For whom the bell does not toll

By Theo Evans

Staff Writer

On January 1, 1949, then-Vice-Chancellor of Sewanee Dr. H. M. Grass sent a letter to Schulmerich Electronics to inquire about the purchase of a new instrument for the final stage of construction of All Saints’ Chapel. Weighing in at 23 tons and standing at 134 feet tall, the Leonidas Memorial Carillon is “a world-class instrument,” says Raymond Gotko, the University Carillonneur. The carillon is played with a keyboard made of wooden batons that rings one of 56 bronze- and tin-cast bells. The smallest of the bells weighs 22 pounds, while the largest is 7,500 pounds. The carillon cost $63,000 dollars in 1958, or approximately $520,000 dollars in 2016, to build and was dedicated in 1958.

For some perspective on how phenomenal the carillon at The University of the South is, the Harkness Tower carillon at Yale is only 54 bells. Traditionally, the University Carillonneur and a Guild of Carillonneurs made up of students, run by students and trained by students, play the carillon. The process of joining a guild is called a “heeling.” This heeling process is highly competitive: there are usually only eight weeks to demonstrate mastery of the carillon to guild leaders. At Yale last year, of the 80 students who undertook the heeling, 21 were accepted. The members of the guild rotate playing so that there is music at sunrise, noon, and sunset every day.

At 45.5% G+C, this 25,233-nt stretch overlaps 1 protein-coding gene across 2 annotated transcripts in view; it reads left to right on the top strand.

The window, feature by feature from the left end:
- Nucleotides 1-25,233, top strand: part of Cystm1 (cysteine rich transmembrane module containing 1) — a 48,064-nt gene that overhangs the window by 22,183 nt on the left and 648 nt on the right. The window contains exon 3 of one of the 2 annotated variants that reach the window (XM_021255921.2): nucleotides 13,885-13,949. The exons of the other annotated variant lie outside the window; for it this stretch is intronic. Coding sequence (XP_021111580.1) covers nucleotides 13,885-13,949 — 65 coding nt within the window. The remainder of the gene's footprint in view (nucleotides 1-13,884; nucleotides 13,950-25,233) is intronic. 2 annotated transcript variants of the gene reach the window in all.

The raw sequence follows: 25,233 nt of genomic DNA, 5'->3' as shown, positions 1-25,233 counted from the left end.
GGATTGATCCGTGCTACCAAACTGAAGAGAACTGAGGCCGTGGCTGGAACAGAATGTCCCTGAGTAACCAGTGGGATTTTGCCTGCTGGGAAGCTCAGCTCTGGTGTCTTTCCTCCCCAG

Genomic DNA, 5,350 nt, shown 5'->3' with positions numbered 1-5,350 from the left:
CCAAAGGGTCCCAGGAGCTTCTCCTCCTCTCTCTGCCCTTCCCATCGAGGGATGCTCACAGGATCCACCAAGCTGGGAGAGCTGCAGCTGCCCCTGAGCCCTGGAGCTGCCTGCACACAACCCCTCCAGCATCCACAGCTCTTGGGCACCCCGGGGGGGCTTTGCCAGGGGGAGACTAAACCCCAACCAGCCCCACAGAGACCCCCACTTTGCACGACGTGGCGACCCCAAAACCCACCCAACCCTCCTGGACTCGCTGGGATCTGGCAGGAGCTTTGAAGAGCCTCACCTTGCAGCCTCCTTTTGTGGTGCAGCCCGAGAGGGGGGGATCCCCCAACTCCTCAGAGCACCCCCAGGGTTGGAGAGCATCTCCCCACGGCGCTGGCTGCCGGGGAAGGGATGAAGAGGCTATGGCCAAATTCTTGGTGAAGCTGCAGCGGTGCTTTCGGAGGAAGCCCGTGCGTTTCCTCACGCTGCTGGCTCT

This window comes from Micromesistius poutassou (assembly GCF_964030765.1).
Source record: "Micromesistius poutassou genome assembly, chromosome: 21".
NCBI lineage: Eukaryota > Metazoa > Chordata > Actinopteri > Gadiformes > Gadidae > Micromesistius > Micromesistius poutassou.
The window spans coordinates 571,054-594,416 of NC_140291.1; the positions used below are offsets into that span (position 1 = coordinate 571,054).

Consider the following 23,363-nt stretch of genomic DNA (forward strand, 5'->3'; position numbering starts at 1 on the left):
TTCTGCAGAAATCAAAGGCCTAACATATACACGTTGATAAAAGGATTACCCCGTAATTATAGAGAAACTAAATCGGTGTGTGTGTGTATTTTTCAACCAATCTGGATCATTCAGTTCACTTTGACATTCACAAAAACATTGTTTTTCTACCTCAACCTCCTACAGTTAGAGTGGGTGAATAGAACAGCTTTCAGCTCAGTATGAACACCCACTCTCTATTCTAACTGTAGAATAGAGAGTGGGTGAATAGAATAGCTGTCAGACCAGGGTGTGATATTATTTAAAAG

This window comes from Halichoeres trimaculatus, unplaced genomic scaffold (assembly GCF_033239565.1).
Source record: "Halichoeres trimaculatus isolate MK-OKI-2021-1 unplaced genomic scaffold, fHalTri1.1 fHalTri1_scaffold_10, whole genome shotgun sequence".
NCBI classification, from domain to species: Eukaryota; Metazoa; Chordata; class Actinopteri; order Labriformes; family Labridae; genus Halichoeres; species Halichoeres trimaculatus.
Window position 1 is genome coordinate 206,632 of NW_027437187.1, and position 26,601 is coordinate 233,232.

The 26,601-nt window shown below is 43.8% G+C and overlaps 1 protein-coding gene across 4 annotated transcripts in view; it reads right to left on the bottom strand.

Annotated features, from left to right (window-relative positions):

Meanwhile, in Sewanee, currently there are five qualified carillonneurs and no official Guild of Carillonneurs. In short, Sewanee has a carillon tower with two more bells than Yale’s tower has but less than a fifth of the qualified players. When asked about the current state of Sewanee’s carillonneurs, Gotko said, “There is no reason with people of your caliber to not play this world-class instrument. There are larger ones [carillons] in the world, but ours is world-class in range, in quality of sound, and in stability of construction.” A Sewanee guild of Carillonneurs would be about 10 to 15 members with a faculty advisor that would probably be the University Carillonneur, and they would play every day in the morning, at noon, and in the evening.

Vice-Chancellor McCardell and the Sewanee Administration have challenged the entire University to become a “stronger, truer Sewanee.” Sewanee is a world-class university, and one area of improvement is apparent in the fact that a world-class instrument meant to ring across the Domain from the heart of central campus is silent. Sewanee has a world-class carillon; it should have the world-class carillonneurs to match.

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